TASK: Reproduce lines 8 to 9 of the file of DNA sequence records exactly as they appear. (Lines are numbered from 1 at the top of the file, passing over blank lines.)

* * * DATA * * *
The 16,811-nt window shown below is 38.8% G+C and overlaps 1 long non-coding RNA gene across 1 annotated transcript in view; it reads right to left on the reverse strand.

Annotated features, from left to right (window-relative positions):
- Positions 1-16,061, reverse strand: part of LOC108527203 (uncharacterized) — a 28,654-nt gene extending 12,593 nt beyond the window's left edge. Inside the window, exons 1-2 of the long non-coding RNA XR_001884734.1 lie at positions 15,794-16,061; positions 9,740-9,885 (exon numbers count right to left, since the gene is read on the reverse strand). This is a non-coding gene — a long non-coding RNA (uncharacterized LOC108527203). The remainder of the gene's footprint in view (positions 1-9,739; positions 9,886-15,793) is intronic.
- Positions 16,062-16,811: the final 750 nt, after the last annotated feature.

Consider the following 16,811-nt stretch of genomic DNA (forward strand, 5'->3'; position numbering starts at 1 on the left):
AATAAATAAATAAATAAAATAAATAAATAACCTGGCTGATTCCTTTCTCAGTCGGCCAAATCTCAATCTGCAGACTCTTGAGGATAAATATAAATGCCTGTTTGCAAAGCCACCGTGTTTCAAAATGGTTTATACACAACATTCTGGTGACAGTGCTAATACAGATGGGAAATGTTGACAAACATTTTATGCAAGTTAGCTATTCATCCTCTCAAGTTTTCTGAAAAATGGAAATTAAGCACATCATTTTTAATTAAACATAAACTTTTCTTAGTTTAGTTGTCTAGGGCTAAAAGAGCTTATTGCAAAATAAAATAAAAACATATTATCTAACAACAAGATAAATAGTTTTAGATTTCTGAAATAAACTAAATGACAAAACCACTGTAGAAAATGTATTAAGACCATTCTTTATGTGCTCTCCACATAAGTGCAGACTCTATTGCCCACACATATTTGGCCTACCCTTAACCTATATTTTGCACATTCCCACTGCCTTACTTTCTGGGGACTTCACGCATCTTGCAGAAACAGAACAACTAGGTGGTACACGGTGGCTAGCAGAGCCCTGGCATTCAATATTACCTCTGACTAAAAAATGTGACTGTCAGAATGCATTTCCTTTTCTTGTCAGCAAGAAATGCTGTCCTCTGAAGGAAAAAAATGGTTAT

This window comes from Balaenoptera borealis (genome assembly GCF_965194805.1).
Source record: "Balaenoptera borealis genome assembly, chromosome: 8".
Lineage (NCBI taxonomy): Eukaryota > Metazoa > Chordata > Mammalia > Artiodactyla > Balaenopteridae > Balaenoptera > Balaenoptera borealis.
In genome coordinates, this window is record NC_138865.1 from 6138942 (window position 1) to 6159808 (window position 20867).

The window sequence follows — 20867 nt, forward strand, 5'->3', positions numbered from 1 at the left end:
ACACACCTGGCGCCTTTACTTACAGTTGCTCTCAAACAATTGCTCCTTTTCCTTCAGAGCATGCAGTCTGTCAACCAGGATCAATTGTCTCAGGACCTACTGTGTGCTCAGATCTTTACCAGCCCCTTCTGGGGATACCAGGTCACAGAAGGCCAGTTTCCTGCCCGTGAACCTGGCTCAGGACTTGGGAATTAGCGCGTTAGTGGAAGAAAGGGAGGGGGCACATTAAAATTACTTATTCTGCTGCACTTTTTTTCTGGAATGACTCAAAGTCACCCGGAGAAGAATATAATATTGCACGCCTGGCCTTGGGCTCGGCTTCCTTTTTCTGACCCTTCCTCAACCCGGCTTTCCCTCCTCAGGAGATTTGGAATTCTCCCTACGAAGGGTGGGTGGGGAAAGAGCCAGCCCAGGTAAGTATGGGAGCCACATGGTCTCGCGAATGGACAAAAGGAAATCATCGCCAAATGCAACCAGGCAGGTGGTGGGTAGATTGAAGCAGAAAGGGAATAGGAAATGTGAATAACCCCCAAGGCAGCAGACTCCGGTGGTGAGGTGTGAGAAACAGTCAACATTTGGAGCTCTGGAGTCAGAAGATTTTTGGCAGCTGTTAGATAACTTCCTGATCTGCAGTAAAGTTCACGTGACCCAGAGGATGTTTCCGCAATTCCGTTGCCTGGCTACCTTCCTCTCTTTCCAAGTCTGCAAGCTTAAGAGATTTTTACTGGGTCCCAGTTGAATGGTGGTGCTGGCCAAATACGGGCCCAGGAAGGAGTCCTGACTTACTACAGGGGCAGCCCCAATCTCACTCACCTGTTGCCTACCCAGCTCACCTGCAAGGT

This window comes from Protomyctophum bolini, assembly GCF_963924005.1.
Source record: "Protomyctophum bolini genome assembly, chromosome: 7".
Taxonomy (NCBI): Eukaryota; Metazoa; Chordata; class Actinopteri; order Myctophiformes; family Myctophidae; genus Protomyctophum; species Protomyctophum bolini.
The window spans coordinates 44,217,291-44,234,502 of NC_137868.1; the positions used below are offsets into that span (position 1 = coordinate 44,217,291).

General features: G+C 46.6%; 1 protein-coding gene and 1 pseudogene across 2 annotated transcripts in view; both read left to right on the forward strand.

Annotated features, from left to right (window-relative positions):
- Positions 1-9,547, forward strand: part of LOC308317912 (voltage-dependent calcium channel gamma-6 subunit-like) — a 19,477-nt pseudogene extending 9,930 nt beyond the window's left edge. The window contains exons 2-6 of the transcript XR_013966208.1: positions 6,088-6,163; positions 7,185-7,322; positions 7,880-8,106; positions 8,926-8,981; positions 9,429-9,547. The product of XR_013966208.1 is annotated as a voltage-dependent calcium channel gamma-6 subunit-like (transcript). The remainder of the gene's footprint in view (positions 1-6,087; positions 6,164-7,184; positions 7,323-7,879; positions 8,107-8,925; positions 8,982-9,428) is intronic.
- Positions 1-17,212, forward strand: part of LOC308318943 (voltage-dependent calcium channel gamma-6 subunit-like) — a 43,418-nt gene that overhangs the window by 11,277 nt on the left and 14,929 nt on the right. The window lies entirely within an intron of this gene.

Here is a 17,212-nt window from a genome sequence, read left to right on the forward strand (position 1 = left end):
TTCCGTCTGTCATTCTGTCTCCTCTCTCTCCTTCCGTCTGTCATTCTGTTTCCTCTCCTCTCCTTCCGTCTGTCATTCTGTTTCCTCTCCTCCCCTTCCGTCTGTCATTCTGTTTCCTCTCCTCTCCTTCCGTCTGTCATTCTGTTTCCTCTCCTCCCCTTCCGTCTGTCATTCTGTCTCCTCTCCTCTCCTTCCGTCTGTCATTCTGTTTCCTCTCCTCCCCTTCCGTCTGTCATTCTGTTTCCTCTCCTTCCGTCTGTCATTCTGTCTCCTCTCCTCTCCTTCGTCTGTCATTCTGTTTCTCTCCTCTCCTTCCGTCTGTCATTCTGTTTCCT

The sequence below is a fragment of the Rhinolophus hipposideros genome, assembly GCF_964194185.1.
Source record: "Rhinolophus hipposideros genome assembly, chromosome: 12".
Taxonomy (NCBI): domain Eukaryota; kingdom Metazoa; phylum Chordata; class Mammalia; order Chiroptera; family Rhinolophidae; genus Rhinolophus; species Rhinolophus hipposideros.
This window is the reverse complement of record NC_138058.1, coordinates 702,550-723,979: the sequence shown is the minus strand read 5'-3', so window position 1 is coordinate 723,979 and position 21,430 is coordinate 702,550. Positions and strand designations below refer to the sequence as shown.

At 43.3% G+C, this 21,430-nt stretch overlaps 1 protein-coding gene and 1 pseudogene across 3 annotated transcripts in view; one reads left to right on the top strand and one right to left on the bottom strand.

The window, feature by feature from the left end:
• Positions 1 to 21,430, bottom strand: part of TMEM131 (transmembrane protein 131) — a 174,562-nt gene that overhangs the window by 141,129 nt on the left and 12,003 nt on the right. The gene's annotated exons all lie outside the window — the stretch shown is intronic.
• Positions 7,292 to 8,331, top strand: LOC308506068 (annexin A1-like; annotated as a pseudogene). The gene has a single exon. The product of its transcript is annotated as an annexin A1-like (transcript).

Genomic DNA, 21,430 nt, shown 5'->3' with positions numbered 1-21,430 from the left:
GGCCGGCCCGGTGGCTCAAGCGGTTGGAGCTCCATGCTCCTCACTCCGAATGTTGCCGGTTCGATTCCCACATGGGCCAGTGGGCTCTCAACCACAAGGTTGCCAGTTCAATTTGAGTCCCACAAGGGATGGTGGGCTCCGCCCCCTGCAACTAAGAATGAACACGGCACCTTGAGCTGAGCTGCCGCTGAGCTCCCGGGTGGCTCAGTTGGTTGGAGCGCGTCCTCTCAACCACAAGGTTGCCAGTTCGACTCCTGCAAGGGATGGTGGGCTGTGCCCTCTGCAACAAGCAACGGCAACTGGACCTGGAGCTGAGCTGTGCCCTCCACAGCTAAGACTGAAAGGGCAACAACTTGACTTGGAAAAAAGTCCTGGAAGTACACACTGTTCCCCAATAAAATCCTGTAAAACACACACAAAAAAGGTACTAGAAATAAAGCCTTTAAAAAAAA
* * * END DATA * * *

Source record: "Balaenoptera borealis genome assembly, chromosome: 8".
Lineage (NCBI taxonomy): Eukaryota > Metazoa > Chordata > Mammalia > Artiodactyla > Balaenopteridae > Balaenoptera > Balaenoptera borealis.